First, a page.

Mariners, EL1 Sports Partner to Provide More Equity, Access in SoftballTop Stories
Kellyn Tate came from a middle class family in Missouri. She earned a scholarship to play softball at the University of Michigan before embarking on a professional playing career and eventually a coaching career.
But as she looks around the landscape of the sport now, the 47-year-old Tate wonders if her family could have afforded the cost to play if she was just starting out. She worries about other young girls being priced out of experiencing the benefits of softball.
That is why Tate is so excited about EL1 Sports partnering with the Seattle Mariners to launch the Mariners Training Centers across five EL1 baseball and softball facilities in the Seattle region. The partnership will support equity efforts by increasing access to facilities, instruction and advanced training for players.
Tate is the District Manager of EL1’s Softball University, a training program run by an all-female staff of former college players.
“Athletics should be the ultimate equalizer. It should be a melting pot from all different backgrounds,” Tate said. “In all my years or experience in the game, it’s a tragedy to see that it is not always affordable or accessible to a lot of players, and especially players of color and female athletes.”
EL1 entered into a partnership with Major League Baseball in March 2022 as its youth softball and baseball training partner to expand access to high-quality instruction for players of all skill levels and socioeconomic backgrounds.
The EL1 Sports training centers are located in Puyallup, Redmond, Seattle, Tacoma and Woodinville. They will support team training and offer camps, clinics and one-on-one lessons from beginners to the elite level.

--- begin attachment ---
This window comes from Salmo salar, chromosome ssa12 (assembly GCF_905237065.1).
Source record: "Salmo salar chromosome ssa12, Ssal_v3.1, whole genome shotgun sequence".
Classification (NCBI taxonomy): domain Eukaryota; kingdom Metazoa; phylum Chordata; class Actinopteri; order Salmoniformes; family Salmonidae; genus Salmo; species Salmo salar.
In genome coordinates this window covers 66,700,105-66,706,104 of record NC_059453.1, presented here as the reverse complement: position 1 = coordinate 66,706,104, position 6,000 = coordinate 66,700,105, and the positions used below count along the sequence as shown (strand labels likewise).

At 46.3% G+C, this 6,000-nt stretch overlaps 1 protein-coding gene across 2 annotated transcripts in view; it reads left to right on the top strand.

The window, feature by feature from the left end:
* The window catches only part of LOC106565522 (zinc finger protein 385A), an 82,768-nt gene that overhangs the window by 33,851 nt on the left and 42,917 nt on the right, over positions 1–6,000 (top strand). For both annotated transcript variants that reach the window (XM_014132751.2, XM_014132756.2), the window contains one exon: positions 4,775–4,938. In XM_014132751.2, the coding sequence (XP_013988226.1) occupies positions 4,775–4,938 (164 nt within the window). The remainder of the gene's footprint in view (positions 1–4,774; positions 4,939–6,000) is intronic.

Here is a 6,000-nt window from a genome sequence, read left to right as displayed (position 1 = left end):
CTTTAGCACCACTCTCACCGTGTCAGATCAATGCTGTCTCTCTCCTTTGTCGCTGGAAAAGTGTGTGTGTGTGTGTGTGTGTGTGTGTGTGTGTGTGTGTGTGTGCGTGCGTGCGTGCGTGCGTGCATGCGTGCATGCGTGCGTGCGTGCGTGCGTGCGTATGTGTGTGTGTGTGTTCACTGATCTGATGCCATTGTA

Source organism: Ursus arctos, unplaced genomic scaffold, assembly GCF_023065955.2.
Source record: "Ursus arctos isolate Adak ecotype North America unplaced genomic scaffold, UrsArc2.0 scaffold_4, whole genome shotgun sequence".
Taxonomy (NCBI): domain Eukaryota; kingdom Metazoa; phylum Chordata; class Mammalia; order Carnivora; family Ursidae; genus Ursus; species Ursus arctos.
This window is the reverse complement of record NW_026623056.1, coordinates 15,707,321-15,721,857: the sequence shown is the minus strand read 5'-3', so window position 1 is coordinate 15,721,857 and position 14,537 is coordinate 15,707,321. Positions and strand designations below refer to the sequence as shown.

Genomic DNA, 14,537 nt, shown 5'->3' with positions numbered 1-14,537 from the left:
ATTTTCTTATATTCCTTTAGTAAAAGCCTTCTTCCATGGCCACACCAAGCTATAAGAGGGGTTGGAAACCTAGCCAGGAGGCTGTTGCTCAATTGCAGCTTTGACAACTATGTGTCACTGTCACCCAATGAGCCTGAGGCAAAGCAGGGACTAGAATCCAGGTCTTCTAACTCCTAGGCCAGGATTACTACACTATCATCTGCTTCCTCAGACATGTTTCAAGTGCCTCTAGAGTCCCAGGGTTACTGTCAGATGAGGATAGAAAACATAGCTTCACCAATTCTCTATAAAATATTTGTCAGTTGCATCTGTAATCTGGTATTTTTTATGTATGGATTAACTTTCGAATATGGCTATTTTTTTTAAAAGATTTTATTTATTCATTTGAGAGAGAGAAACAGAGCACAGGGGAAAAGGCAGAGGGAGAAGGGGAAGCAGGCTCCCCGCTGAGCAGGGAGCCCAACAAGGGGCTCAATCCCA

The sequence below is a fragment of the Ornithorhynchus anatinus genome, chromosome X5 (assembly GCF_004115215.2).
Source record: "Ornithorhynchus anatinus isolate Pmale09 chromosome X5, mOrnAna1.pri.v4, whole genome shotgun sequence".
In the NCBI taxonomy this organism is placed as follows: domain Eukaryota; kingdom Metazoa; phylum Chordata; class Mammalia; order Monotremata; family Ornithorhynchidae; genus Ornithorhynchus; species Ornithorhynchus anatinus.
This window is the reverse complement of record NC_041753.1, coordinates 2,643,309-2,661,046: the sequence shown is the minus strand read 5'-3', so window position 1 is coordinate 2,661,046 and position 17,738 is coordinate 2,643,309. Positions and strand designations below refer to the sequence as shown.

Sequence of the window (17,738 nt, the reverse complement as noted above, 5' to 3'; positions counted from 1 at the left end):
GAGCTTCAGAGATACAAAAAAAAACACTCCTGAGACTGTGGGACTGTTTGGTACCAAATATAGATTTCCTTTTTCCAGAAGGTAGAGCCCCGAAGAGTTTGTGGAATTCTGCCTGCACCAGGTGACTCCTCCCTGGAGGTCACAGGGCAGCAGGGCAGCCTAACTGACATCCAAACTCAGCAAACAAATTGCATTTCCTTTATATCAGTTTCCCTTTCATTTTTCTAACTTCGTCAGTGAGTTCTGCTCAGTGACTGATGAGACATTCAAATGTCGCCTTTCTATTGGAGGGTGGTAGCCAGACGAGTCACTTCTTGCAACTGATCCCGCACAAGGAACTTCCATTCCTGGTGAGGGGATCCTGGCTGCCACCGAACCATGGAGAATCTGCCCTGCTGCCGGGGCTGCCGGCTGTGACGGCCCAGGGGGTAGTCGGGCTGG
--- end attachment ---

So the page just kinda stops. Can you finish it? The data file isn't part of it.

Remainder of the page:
The centers will be available for open facility times for community and youth leagues, and conduct free camps and clinics in communities throughout Washington and the Mariners’ five-state region to offer more chances for kids to get involved with baseball and softball.
The centers will also serve as the official training partner for Baseball Beyond Borders RBI and be the offseason training partner for Hometown Nine Student-Athlete Fellows, which is a program designed to address barriers encountered by young athletes, especially young people of color. The Hometown Nine group includes softball players.
“They can expect the same level of training and same level of equipment usage and same level of technology usage as anyone else,” said Tate, a 1998 Michigan graduate and All-Big Ten outfielder. “They will have all the instructors here to support them along their journey. It’s going to bring a lot of excitement.”
The Mariners Training Centers are hosting grand opening events across all five locations during the first two weekends of March. The events are free and open to the public.
Although much work remains to be done to bridge the economic divide that can hinder participation in youth sports, Tate is hopeful the partnership with the Mariners is a step in the right direction on the diamond.
“Something that we can control is access in the facility and making sure they have smiles on their face,” Tate said. “As we have all been taught in this game, they can leave all their struggles behind when they come here and be surrounded by emotional support and feel welcome.”